The hospital dietician looks at me surprised, a vague air of concern crossing her face. She’s been called in because the nurse didn’t understand my answer to his question about what Esmé eats.

“Esmé gets a blenderized diet through her g-tube.” I say, slowly. This isn’t my first rodeo, and I know what’s coming.

“You mean hypoallergenic formula?” Skeptically…

“No, she’s allergic to the elemental formulas. She gets a blenderized diet. You know, regular food, just blended.”

“Ok. But, what’s in it?” Yeah, now she’s clearly nervous.

This is the point at which I get annoyed. I want to say “Food. Food is what’s in it.” I want to ask if she asks every parent what they feed their child or just those of us who feed our kids through a tube. I want to ask if she understands how much time my husband and I spend obsessing over establishing the perfect balance of nutrients…and if we could talk about something substantive instead. Really, I sort of want to ask her to leave, but I know that this might be helpful if I can hang on a bit longer.

Instead I look her square in the face and say, deadpan: “We blend a mixture of Oreos, Doritos, and Happy Meals, that should be ok right?”

Because most three year olds have consumed those things. Mine hasn’t. My child eats a textbook healthy diet: good fats, organic foods, lots of veggies, no sugar…balanced beautifully–for her–everyday.

Now that I have passive-aggressively made my point, I say, “I have a spreadsheet outlining her diet and all of the nutritional components. Would you like me to email it to you so you can review it?”

“Yes, I will look it over and we can talk in a bit about it.”

An hour later she is back, “This is actually very good, can we discuss a few items in more detail?”

Now I know we’ve reached the point where we might get somewhere…where I might be able to gather some more information about how best to fine-tune her diet and keep Ez healthy.

I know the dietician didn’t mean any harm. She probably had no idea that I am the sort of compulsive and nerdy mom that keeps excel spreadsheets monitoring not only Esmé’s nutrition, but also her seizures, meds, input and output. (Although, had she read our chart it would likely have been clear).

Here’s the thing, though, having a child who is medically fragile and developmentally delayed involves letting people into all aspects of your parenting. My interactions with Esmé have been obsessively monitored and analyzed almost from the first time I held her. And it gets exhausting…nowhere more so than with regard to her food.

Because it still feels like an assault on my very ability to care for my child–to nourish her properly and safely.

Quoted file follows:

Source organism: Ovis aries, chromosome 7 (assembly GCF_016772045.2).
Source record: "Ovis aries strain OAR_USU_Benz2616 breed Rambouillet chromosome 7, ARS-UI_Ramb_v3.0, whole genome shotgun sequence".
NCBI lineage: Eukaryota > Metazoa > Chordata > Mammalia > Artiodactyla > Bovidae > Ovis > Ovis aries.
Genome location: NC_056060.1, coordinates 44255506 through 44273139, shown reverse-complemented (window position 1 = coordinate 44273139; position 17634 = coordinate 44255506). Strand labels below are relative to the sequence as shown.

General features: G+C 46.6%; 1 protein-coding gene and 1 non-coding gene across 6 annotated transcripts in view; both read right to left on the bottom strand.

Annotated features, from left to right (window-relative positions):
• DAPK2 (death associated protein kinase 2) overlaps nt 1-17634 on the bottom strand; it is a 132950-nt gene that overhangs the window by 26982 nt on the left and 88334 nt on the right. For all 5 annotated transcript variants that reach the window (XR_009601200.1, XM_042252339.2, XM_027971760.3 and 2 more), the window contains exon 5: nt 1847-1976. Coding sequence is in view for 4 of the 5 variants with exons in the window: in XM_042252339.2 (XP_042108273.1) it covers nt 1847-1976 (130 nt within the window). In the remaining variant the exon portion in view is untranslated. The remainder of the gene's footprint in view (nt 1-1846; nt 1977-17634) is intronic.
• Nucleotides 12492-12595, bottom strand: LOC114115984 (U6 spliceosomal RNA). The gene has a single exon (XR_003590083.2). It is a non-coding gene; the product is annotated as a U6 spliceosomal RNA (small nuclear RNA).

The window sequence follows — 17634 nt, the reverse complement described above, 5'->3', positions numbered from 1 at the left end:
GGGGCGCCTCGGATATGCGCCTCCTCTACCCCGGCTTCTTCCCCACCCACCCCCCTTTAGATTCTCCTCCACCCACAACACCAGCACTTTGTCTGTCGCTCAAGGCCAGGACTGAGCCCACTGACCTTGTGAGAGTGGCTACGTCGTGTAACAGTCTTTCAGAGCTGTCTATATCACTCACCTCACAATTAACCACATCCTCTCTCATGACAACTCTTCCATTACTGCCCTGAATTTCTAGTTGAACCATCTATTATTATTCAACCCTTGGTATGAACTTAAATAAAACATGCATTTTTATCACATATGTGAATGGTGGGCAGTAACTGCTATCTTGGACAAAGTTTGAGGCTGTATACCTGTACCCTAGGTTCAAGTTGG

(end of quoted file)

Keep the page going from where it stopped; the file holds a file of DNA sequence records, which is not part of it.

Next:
And I get it, my daughter is tiny–like below the first percentile tiny. And she’s medically fragile. She obviously needs optimal nutrition…but she is, first and foremost, my daughter. Feeding her properly is one of the most fundamental things I can do to care for her…and over three years of having our feeding choices questioned by people who do not understand the whole picture has just worn me down.

It seems that at some point everyone has had an opinion. But it is rare that someone can actually grasp all of the elements that come into play regarding how we feed Esmé and why we feed her the way we do. The tube part is easy–she was aspirating her food, likely since birth. She developed severe aspiration pneumonia and had cardiorespiratory arrest as a result. There was no choice but to use a feeding tube for Esmé.

It saved her life, plain and simple.

Where it gets more complicated is when we discuss what goes into her tube. The majority of children with feeding tubes are fed some form of commercial formula–in our case originally it was a prescription hypo-allergenic elemental formula. I have nothing but gratitude that these life-sustaining formulas exist…they keep so many children healthy and alive. But they are absolutely not the answer for every child with a feeding tube. In Esmé’s case, these formulas make her ill, causing terrible vomiting, retching, and unhealthy weigh gain. Unfortunately, no one could have predicted this–and by the time we had sorted it out I no longer had my stockpile of frozen breast milk. So we started looking for alternatives and found that a number of people who are tube-fed eat a blenderized diet. Blenderized diets can include almost any food you can think of–just blended up so that it can pass through the tiny opening in Esmé’s feeding tube.

When we started giving Esmé puréed fruit in her formula as a trial, we immediately noticed a change in her demeanor, frequency of vomiting/reflux, and strength. When brought our findings to our (then) new gastroenterologist at Boston Children’s, I was worried we would be told that we weren’t allowed to do this. That it was a bad idea. And that we should go back to status quo.